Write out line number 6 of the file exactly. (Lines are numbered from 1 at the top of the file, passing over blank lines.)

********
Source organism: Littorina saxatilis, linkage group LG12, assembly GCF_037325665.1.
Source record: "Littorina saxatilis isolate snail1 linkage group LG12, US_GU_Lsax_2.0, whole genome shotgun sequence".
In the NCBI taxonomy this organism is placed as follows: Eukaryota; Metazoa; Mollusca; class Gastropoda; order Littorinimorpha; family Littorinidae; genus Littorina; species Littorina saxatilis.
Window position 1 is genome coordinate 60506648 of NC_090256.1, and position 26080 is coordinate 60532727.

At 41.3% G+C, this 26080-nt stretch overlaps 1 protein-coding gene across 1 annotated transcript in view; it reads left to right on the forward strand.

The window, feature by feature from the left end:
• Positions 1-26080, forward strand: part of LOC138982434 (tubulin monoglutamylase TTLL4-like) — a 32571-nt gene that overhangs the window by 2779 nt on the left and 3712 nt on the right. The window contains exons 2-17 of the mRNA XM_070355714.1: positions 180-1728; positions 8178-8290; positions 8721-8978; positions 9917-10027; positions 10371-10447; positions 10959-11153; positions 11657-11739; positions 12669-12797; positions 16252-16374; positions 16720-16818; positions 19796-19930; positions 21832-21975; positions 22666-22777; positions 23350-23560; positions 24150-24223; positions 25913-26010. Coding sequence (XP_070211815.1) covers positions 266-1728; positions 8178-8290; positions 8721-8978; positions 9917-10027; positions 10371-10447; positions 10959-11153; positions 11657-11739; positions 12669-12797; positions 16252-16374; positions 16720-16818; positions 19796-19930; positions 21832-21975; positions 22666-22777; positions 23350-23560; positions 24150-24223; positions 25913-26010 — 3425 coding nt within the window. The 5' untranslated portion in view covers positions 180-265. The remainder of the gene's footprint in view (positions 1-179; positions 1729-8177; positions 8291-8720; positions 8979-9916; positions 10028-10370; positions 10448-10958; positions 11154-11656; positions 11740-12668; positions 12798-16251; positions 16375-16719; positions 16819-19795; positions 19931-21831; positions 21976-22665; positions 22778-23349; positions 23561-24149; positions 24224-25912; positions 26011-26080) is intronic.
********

The window, feature by feature from the left end: